When we last ventured into the Puharich Nexus, we had established the portentous arrival of the UFO in 1947; the serendipitous discovery three years earlier of LSD in Basel, and the rediscovery of the sacred mushroom and cacti by western seekers in Mexico and California. We had essayed the idea of haunted technologies, hunting for ghosts and preternatural messengers flitting through the radio waves; therein we found the Influencing Machines of the schizophrenic imagination, the strange voices of John Keel's haunted West Virginian phone-lines, and the very real presence of NSA/FBI spooks hovering in the spaces between transmitter and receiver.
We hesitated to suggest that these things were connected in any significant conventional sense, but our methodology nevertheless implied that each separate jigsaw piece might constitute points or nodes in a deeper pattern or nexus. We begged your patience in accepting this particular nexus as having no clear distinction between its central and peripheral acts and players, but established nevertheless a mysterious master node in the figure of Andrija Puharich. Mr. Puharich we have established as a centre of innumerable puzzling connections: he has been a doctor, a military officer, and a scientist/inventor of sorts, but his real passion seems to lie in the pursuit of exotic mental talents and occult gnosis. To this end, he has found an early protege in the psychic Peter Hurkos. His quest for the sacred mushroom has brought him in contact with Huxley, while his work in parapsychology has elicited the incongruous attention of the US military.
Our tale is moving briskly into the sixties, and the magical, mysterious contours of the Space Age. To the grim, despondent moods prevalent in our times, the Space Age is itself a journey to a distant planet. Swaying fronds of bossa nova, purring organs and harps adumbrate a hermetic lounge instrumental landscape of ultimate bliss and languor. The future is a palpable Utopian presence, a giddy expectation of fulfilment that animates the architecture and ambience of the present tense. The television, increasingly affordable in colour by the end of the decade, is becoming the retina of the mind's eye, activating for the first time the communal, globalized media landscape familiar to all of us today. Huxley's The Doors of Perception would become a significant text in the later part of the decade, but it is arguably another of his Californian visions that casts the larger shadow: Brave New World's society of soma-dazed acquiescence and conspicuous consumption.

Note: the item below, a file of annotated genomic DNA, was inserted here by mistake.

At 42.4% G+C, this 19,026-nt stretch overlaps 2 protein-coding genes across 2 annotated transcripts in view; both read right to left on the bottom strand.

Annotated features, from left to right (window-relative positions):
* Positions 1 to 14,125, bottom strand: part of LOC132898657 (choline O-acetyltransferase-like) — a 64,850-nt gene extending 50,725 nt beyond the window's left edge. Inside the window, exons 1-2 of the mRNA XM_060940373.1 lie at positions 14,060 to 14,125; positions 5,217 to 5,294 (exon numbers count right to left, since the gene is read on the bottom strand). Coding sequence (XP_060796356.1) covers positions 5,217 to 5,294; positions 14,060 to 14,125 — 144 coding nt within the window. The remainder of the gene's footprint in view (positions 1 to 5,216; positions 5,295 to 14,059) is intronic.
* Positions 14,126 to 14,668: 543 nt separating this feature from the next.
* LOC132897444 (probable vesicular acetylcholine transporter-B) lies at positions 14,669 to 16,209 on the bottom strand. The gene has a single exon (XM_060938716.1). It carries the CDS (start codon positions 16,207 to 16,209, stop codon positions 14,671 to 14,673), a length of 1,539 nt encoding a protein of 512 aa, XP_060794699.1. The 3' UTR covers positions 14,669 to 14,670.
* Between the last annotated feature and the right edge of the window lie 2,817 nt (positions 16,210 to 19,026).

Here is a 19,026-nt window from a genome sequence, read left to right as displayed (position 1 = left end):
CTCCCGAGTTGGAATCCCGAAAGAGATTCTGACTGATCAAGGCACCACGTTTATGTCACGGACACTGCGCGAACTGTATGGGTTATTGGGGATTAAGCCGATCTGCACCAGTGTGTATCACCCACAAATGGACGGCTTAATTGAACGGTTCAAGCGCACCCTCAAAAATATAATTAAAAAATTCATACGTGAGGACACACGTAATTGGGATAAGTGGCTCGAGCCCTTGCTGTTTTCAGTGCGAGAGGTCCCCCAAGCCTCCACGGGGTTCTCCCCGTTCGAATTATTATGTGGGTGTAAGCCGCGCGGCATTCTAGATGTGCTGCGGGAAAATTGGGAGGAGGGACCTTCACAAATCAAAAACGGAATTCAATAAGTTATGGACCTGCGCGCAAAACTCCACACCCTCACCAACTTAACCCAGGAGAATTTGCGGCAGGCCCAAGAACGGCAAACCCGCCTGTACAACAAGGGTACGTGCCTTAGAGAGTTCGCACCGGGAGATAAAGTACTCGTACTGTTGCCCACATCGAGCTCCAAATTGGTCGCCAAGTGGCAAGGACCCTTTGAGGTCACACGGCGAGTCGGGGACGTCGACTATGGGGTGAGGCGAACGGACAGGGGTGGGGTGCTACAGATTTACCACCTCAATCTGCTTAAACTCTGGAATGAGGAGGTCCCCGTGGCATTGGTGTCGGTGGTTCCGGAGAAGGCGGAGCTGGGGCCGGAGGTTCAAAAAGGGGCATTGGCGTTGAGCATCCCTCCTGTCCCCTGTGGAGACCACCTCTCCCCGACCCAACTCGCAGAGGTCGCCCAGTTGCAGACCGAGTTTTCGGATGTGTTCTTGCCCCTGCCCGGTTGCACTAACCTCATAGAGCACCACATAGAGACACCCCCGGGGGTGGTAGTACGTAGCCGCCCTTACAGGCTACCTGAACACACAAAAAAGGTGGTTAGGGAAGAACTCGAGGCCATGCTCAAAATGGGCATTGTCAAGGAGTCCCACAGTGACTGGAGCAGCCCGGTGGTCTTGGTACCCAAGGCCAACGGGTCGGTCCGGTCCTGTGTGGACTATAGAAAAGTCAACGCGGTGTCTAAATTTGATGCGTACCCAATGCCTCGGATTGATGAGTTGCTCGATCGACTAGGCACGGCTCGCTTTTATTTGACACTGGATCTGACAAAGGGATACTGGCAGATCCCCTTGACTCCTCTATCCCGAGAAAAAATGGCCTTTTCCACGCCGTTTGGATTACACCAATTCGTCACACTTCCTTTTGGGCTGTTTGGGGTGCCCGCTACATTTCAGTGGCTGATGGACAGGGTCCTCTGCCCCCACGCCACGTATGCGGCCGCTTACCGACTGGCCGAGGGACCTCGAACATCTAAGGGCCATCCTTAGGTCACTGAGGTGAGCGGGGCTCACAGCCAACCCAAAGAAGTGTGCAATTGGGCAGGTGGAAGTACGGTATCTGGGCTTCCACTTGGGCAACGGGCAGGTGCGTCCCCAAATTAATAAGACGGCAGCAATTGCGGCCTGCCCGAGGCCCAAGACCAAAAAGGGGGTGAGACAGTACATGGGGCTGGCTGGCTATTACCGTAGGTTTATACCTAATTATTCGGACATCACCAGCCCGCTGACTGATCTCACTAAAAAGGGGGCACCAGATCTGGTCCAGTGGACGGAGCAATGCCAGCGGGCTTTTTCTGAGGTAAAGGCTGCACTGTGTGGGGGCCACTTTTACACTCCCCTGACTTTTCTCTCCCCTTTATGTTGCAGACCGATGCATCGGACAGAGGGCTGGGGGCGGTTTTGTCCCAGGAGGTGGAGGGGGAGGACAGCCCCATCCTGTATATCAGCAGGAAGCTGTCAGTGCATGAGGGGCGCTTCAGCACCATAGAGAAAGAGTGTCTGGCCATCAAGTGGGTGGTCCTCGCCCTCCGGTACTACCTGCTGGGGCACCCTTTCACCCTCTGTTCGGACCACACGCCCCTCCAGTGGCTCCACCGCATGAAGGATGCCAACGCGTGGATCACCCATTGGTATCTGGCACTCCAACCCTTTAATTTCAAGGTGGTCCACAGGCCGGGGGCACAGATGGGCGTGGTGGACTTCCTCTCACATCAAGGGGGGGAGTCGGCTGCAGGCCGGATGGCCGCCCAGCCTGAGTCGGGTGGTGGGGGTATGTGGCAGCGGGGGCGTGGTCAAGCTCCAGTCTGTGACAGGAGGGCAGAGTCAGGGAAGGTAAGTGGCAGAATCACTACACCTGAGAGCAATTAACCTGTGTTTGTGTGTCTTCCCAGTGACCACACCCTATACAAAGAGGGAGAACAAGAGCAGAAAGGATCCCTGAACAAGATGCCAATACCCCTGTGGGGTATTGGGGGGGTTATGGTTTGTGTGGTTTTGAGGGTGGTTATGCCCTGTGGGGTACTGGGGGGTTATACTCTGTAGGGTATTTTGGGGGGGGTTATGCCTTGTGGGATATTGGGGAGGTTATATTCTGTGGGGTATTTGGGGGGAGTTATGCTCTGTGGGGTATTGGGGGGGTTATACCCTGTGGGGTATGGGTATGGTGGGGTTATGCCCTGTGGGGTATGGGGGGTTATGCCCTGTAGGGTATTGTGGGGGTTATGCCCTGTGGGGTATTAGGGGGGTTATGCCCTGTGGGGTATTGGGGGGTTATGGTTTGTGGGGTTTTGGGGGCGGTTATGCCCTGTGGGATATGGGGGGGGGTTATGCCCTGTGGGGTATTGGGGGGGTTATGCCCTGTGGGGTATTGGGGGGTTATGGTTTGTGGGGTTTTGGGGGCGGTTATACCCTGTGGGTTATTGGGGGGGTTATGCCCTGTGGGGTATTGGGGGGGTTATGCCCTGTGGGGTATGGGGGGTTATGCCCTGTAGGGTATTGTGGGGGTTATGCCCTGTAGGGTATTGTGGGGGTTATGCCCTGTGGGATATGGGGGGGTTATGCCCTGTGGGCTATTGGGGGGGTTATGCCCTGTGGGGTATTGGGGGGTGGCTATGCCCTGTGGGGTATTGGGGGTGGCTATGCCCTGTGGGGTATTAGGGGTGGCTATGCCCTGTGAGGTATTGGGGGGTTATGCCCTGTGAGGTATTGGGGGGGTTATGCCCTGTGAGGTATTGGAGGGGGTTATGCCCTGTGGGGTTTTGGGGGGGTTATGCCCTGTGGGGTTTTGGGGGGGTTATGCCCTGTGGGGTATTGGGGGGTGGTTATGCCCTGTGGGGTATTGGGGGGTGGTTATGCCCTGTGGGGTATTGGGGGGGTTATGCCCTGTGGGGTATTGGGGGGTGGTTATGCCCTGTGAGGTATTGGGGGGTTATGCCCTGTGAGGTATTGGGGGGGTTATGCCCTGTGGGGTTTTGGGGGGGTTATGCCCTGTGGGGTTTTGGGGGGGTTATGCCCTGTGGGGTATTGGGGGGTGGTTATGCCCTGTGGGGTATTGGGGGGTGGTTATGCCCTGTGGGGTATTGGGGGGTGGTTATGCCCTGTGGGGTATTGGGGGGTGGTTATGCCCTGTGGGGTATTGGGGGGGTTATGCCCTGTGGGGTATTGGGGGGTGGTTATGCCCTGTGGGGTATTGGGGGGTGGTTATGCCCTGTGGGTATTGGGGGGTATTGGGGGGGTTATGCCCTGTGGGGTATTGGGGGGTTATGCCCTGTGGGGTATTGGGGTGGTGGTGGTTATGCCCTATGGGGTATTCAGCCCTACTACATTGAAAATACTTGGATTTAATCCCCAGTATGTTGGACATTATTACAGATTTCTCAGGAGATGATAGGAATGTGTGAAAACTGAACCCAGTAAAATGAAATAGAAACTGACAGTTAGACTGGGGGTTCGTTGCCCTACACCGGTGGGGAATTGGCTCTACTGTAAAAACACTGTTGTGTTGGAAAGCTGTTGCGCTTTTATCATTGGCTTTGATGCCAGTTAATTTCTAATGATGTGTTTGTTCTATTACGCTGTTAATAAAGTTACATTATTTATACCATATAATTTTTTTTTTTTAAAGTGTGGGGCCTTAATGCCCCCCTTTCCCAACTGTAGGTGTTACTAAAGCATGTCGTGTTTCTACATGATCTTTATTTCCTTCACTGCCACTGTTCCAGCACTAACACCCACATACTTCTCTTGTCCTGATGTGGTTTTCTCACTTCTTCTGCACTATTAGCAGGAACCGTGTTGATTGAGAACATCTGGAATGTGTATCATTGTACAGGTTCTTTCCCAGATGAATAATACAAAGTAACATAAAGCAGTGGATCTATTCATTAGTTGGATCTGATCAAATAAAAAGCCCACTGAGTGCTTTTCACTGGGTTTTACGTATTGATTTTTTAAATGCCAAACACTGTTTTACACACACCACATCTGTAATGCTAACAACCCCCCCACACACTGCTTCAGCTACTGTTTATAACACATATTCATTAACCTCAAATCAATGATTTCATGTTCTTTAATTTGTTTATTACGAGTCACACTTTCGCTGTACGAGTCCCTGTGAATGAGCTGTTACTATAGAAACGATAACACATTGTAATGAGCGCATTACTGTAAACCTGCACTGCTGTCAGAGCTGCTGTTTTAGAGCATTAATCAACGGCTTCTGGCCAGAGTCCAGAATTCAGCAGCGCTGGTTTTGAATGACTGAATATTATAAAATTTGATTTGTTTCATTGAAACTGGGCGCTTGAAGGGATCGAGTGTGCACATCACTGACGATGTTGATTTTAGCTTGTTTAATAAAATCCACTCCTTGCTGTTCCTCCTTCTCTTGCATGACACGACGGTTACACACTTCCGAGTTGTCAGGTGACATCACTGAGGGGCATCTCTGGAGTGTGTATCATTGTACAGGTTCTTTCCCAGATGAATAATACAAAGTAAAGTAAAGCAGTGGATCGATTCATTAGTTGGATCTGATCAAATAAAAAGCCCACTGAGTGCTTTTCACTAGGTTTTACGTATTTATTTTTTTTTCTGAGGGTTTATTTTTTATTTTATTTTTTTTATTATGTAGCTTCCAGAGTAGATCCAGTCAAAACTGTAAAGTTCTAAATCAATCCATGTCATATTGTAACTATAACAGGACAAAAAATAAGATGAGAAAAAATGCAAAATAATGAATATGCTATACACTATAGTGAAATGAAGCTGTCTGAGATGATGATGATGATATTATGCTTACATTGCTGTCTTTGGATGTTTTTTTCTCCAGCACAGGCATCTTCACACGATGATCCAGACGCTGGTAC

Every era evolves a technological medium of communication that transcends its role as a simple method of exchange, and becomes instead an instrument of authority, of trance, ritual, and metaphor. It becomes a presiding metaphor, and as such, informs the imaginative consciousness of its period, and begins to alter and even determine the information that passes through its auspices. At an earlier stage, this presiding metaphor must have been language itself; over time language evolved increasingly complex adjuncts to itself, and with the arrival of cinema and television, it has accrued methods of representation that increasingly mimic the human nervous system in full kinesthetic apprehension of the world.
In the Space Age, the television was the presiding medium of cultural exchange and transformation. Its transformative power was so stark and endemic that it required a spokesman, translator, and intermediary, all of which it promptly found in the form of academic, apocalypticist, and dead-pan stand-up Marshal McLuhan. The television, like all communication technologies, was deeply paradoxical in character and effect. It stultified the imagination, while simultaneously invigorating it to a degree that literature no longer could; it propagandised shamelessly, and yet in so doing could not but reveal the true nature of its cultural values and designs; it initiated a global connectivity of shared experience, and yet, as in the Brave New World, it served to further maroon individuals within the flashing synapses of their own nervous systems.
As it was a paradoxical entity, so the world it revealed was a most incongruous collage of disparate elements: overweening consumption expressed and enacted in sexual signifiers; political assassinations and technological utopia enacted in kitchenettes and automobile curves; soap operas, commercials, and Vietnam footage spliced together as an on-going art installation by the ubiquitous door in the wall. (It was the peculiar genius of JG Ballard to recognize this world of inviolate celebrity, anti-gravity, and napalm for the Dali-esque canvass that it was, and he produced the greatest novel of the Space Age in his remarkable experimental classic The Atrocity Exhibition). The primary signifying events of the new global consciousness were the slaying of Kennedy in Dallas, and the successful landing of the Apollo Eagle on the moon. These bookending chapters of the Space Age bore the distinct imprimatur of mystery ritual: sacrifice and apotheosis. In an echo of 2001's juxtaposition of primate aggression and futuristic space exploration, both were products of ballistics.